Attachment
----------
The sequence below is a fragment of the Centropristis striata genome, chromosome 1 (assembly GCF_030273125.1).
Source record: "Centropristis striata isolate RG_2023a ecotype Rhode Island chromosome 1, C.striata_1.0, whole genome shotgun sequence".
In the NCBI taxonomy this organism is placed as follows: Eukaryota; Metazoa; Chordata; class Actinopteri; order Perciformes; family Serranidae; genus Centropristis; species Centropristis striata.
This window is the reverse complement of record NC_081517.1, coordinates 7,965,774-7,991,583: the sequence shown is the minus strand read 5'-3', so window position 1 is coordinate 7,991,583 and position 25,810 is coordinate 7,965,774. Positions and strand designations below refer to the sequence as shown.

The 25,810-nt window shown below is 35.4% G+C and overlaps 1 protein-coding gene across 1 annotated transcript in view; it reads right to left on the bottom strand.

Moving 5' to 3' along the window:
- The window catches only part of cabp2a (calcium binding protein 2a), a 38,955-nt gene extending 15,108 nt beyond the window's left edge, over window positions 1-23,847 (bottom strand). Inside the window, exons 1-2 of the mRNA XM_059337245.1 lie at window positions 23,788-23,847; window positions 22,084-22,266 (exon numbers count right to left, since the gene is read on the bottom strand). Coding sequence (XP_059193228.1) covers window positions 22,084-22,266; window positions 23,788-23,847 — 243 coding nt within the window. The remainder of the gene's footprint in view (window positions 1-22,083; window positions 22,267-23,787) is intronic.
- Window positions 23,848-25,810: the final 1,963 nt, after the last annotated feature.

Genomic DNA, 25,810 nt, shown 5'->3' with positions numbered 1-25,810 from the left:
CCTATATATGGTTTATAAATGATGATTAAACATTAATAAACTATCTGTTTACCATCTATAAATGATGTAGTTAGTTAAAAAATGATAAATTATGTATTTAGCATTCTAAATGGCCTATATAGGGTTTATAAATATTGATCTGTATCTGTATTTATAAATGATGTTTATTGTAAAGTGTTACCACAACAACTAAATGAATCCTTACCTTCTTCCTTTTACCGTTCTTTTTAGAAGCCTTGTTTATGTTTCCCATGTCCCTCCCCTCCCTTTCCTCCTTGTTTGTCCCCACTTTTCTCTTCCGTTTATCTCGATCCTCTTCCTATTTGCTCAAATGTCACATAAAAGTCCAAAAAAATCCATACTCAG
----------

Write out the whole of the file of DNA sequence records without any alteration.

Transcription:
The sequence below is a fragment of the Centropristis striata genome, chromosome 1 (assembly GCF_030273125.1).
Source record: "Centropristis striata isolate RG_2023a ecotype Rhode Island chromosome 1, C.striata_1.0, whole genome shotgun sequence".
In the NCBI taxonomy this organism is placed as follows: Eukaryota; Metazoa; Chordata; class Actinopteri; order Perciformes; family Serranidae; genus Centropristis; species Centropristis striata.
This window is the reverse complement of record NC_081517.1, coordinates 7,965,774-7,991,583: the sequence shown is the minus strand read 5'-3', so window position 1 is coordinate 7,991,583 and position 25,810 is coordinate 7,965,774. Positions and strand designations below refer to the sequence as shown.

The 25,810-nt window shown below is 35.4% G+C and overlaps 1 protein-coding gene across 1 annotated transcript in view; it reads right to left on the bottom strand.

Moving 5' to 3' along the window:
- The window catches only part of cabp2a (calcium binding protein 2a), a 38,955-nt gene extending 15,108 nt beyond the window's left edge, over window positions 1-23,847 (bottom strand). Inside the window, exons 1-2 of the mRNA XM_059337245.1 lie at window positions 23,788-23,847; window positions 22,084-22,266 (exon numbers count right to left, since the gene is read on the bottom strand). Coding sequence (XP_059193228.1) covers window positions 22,084-22,266; window positions 23,788-23,847 — 243 coding nt within the window. The remainder of the gene's footprint in view (window positions 1-22,083; window positions 22,267-23,787) is intronic.
- Window positions 23,848-25,810: the final 1,963 nt, after the last annotated feature.

Genomic DNA, 25,810 nt, shown 5'->3' with positions numbered 1-25,810 from the left:
CCTATATATGGTTTATAAATGATGATTAAACATTAATAAACTATCTGTTTACCATCTATAAATGATGTAGTTAGTTAAAAAATGATAAATTATGTATTTAGCATTCTAAATGGCCTATATAGGGTTTATAAATATTGATCTGTATCTGTATTTATAAATGATGTTTATTGTAAAGTGTTACCACAACAACTAAATGAATCCTTACCTTCTTCCTTTTACCGTTCTTTTTAGAAGCCTTGTTTATGTTTCCCATGTCCCTCCCCTCCCTTTCCTCCTTGTTTGTCCCCACTTTTCTCTTCCGTTTATCTCGATCCTCTTCCTATTTGCTCAAATGTCACATAAAAGTCCAAAAAAATCCATACTCAG